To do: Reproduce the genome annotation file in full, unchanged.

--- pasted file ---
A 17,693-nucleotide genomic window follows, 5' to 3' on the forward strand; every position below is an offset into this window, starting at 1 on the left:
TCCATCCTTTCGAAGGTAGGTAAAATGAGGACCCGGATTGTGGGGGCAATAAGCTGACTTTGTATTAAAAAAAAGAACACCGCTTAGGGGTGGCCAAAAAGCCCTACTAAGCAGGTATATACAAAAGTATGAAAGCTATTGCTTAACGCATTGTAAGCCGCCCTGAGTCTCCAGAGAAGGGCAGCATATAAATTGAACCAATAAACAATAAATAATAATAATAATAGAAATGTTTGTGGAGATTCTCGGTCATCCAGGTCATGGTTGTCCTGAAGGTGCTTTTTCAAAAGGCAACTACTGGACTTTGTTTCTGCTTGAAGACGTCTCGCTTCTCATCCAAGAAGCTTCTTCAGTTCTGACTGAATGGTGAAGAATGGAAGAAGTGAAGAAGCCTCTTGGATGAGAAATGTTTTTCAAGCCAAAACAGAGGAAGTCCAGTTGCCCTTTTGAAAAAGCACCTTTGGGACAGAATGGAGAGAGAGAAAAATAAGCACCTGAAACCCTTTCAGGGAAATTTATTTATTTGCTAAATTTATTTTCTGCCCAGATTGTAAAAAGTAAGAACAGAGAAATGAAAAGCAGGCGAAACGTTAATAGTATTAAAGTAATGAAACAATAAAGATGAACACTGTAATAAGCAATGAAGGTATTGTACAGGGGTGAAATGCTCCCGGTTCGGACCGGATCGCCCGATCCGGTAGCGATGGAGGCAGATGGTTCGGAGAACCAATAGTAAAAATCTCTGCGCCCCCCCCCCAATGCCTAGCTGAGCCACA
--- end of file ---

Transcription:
A 17,693-nucleotide genomic window follows, 5' to 3' on the forward strand; every position below is an offset into this window, starting at 1 on the left:
TCCATCCTTTCGAAGGTAGGTAAAATGAGGACCCGGATTGTGGGGGCAATAAGCTGACTTTGTATTAAAAAAAAGAACACCGCTTAGGGGTGGCCAAAAAGCCCTACTAAGCAGGTATATACAAAAGTATGAAAGCTATTGCTTAACGCATTGTAAGCCGCCCTGAGTCTCCAGAGAAGGGCAGCATATAAATTGAACCAATAAACAATAAATAATAATAATAATAGAAATGTTTGTGGAGATTCTCGGTCATCCAGGTCATGGTTGTCCTGAAGGTGCTTTTTCAAAAGGCAACTACTGGACTTTGTTTCTGCTTGAAGACGTCTCGCTTCTCATCCAAGAAGCTTCTTCAGTTCTGACTGAATGGTGAAGAATGGAAGAAGTGAAGAAGCCTCTTGGATGAGAAATGTTTTTCAAGCCAAAACAGAGGAAGTCCAGTTGCCCTTTTGAAAAAGCACCTTTGGGACAGAATGGAGAGAGAGAAAAATAAGCACCTGAAACCCTTTCAGGGAAATTTATTTATTTGCTAAATTTATTTTCTGCCCAGATTGTAAAAAGTAAGAACAGAGAAATGAAAAGCAGGCGAAACGTTAATAGTATTAAAGTAATGAAACAATAAAGATGAACACTGTAATAAGCAATGAAGGTATTGTACAGGGGTGAAATGCTCCCGGTTCGGACCGGATCGCCCGATCCGGTAGCGATGGAGGCAGATGGTTCGGAGAACCAATAGTAAAAATCTCTGCGCCCCCCCCCCAATGCCTAGCTGAGCCACA